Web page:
The marketing department of the future must be “humble” and responsive to consumers’ needs and passions, says the chairman and CEO of PepsiCo India.
Opening up the second day at Festival of Media Asia Pacific 2015 (FOMA) in Singapore, Shiv Shivakumar told delegates that consumers in Asia are forging new relationships with brands which Western brands should learn from.
Arguing that India is a “mobile-first, digital world”, Shivakumar said brands must adapt to an environment where consumers are changing the rules.
“The future marketing department has to be extremely humble, more responsive, and more populated with data scientists. The sheer number of data points will stagger anybody,” said Shivakumar.
Referring to the rapid growth of platforms such as Facebook in Asia, Shivakumar said social media plays an important role in consumers’ lives which marketers must understand.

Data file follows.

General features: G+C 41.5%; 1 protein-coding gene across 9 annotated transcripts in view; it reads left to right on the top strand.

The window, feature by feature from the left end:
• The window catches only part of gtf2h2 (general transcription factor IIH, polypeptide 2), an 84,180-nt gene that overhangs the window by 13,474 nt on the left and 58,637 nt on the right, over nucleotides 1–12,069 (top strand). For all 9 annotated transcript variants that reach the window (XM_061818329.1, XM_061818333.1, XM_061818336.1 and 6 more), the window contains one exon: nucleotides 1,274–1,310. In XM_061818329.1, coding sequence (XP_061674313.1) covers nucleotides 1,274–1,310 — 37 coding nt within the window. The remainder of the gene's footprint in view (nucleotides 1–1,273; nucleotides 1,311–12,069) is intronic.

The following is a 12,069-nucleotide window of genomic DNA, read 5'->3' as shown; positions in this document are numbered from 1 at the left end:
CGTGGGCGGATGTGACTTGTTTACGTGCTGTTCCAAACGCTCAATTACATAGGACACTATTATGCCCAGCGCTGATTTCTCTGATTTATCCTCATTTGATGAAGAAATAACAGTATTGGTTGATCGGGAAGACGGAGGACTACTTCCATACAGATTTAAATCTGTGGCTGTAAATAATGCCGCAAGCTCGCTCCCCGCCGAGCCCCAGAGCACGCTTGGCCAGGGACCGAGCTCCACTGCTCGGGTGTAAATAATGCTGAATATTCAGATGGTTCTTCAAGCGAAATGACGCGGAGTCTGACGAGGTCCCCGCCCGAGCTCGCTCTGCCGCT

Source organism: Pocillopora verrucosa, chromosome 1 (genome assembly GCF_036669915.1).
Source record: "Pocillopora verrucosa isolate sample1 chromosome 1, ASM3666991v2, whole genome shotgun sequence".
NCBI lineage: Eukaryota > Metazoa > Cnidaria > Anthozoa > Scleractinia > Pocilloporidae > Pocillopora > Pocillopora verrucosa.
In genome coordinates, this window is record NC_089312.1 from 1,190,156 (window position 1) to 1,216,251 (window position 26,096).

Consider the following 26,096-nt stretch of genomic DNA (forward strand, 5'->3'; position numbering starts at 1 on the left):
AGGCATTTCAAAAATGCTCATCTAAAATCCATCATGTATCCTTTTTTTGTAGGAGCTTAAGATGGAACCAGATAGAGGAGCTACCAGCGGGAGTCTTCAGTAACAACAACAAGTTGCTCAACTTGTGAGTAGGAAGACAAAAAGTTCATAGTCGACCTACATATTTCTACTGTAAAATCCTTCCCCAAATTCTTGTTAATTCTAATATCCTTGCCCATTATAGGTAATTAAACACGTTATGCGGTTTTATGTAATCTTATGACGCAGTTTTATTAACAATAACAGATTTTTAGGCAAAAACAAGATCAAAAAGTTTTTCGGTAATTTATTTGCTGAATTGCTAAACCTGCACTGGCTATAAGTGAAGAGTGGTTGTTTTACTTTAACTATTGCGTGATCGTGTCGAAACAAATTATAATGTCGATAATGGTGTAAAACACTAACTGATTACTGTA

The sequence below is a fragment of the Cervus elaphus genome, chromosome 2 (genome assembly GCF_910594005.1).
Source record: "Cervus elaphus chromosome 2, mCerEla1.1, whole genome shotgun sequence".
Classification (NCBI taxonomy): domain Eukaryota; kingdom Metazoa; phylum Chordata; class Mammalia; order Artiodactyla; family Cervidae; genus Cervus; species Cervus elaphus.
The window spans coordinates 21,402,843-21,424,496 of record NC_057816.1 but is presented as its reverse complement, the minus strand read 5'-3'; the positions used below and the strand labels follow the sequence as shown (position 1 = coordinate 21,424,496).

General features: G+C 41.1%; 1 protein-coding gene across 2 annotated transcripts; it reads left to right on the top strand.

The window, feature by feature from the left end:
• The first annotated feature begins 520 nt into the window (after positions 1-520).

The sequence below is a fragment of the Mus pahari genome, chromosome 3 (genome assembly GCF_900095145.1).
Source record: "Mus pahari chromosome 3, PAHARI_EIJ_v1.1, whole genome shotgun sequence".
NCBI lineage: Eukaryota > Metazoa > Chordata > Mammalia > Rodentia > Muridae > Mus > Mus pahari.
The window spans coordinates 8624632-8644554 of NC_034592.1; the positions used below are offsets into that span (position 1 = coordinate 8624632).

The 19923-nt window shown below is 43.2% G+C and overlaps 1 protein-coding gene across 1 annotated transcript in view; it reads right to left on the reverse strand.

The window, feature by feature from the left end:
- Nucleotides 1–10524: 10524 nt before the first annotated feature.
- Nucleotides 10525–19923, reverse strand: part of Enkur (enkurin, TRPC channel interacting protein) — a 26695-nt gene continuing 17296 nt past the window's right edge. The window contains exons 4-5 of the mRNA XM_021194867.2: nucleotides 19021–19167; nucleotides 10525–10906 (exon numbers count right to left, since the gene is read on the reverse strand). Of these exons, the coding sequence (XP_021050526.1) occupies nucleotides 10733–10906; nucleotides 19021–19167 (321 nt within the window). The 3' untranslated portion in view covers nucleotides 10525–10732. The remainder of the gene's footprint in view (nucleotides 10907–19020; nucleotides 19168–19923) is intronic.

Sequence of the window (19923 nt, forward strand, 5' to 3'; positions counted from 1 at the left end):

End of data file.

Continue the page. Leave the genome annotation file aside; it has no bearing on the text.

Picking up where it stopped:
“Social networking goes back to a deep social need. But the more we have connections, the more we feel lonely – we are possibly missing out on the quality of friendship. It has a profound impact on how brands will talk, and brands will sell,” he said.
The biggest different between marketing in Western markets and in the East, he claimed, is the importance of “aspiration” in Asia: “The biggest difference between the East and West is the brands matter to consumers less in the West.
“Brands give consumers a personality. Brands will always exist as long as there are emotions in human beings, they have a fundamental central role to play, but they play a far bigger role in Eastern markets.”
Shivakumar discussed an upcoming, crowd-sourced Pepsi campaign in India, called ‘Crash the IPL’, inspired by the soft drinks’ Super Bowl ad in the US. He said the firm had been “deluged” with entries, with local consumers keen to engage with the brand.
“There is a significant increase in local content – he or she puts together more content that the rest of the world did a few years ago. Almost always, locally relevant content will outscore anything else you put out.”
He added that the pace of change in technology and consumer behaviour is only set to increase, with mobile payments becoming more prevalent and the growth of wearables “even faster” than that of smartphones.
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